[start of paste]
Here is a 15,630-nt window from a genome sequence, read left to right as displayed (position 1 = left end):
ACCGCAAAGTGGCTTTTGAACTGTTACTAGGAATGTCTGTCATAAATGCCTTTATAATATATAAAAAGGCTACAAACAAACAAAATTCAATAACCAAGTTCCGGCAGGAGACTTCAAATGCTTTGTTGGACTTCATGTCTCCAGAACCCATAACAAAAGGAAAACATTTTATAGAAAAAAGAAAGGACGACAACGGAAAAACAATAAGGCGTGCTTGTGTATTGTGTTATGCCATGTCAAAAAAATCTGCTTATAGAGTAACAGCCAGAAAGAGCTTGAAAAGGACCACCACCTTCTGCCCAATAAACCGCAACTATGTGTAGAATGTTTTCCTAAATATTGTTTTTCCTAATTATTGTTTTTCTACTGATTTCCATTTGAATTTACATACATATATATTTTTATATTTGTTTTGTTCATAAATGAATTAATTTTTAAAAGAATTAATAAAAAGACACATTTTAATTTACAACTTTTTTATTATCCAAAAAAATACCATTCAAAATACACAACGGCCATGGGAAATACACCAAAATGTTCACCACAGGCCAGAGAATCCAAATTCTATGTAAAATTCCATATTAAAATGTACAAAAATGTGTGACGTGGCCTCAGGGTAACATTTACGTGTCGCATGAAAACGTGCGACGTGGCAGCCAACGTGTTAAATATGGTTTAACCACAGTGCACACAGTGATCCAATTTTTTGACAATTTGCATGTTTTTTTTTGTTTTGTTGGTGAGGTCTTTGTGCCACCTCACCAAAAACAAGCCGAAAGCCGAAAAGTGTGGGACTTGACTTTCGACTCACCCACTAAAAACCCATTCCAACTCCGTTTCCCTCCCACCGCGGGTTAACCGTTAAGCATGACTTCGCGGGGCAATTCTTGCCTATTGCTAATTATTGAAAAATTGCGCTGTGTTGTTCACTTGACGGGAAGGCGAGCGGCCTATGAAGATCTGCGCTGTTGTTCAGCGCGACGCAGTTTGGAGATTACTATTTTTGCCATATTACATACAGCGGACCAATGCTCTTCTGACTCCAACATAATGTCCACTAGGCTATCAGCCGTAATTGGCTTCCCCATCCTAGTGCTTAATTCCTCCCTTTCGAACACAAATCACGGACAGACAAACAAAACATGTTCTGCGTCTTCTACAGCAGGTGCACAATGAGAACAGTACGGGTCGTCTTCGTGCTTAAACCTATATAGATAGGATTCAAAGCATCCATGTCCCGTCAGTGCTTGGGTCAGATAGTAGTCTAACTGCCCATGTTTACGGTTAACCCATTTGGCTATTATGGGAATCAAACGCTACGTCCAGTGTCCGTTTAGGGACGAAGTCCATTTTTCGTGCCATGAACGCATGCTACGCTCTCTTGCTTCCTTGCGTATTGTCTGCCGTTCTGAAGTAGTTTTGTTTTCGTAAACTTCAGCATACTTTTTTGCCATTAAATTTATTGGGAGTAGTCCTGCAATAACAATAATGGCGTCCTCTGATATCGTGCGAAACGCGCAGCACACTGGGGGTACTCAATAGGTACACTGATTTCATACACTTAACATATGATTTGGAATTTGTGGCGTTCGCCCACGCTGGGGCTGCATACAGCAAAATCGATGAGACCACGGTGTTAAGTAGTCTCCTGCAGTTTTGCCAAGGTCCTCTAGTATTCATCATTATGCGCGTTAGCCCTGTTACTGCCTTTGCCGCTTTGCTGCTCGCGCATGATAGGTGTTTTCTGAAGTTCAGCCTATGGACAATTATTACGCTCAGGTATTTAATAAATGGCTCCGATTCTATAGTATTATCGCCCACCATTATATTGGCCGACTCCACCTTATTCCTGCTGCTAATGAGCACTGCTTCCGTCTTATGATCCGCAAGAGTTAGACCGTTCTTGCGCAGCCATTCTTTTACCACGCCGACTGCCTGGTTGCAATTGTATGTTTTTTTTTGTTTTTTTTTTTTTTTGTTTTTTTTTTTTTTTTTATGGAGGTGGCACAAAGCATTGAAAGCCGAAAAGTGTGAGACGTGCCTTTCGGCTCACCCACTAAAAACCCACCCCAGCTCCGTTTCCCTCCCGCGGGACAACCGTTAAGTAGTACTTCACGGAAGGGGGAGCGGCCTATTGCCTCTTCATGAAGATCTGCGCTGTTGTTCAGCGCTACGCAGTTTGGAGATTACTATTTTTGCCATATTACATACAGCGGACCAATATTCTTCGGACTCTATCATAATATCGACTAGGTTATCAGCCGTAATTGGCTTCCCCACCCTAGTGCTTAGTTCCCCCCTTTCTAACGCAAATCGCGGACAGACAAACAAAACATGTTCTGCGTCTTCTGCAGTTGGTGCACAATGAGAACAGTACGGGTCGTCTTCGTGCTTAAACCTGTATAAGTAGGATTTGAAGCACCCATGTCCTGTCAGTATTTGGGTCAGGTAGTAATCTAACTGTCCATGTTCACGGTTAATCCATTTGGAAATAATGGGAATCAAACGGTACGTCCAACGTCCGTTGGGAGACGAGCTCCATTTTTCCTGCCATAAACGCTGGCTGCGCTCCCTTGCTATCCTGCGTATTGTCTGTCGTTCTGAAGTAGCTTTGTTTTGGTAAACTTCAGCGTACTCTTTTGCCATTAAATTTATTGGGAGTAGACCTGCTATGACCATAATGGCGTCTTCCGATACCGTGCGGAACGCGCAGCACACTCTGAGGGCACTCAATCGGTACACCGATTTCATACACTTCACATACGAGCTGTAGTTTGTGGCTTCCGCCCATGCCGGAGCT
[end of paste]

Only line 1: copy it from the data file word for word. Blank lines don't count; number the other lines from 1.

Here is a 15,630-nt window from a genome sequence, read left to right as displayed (position 1 = left end):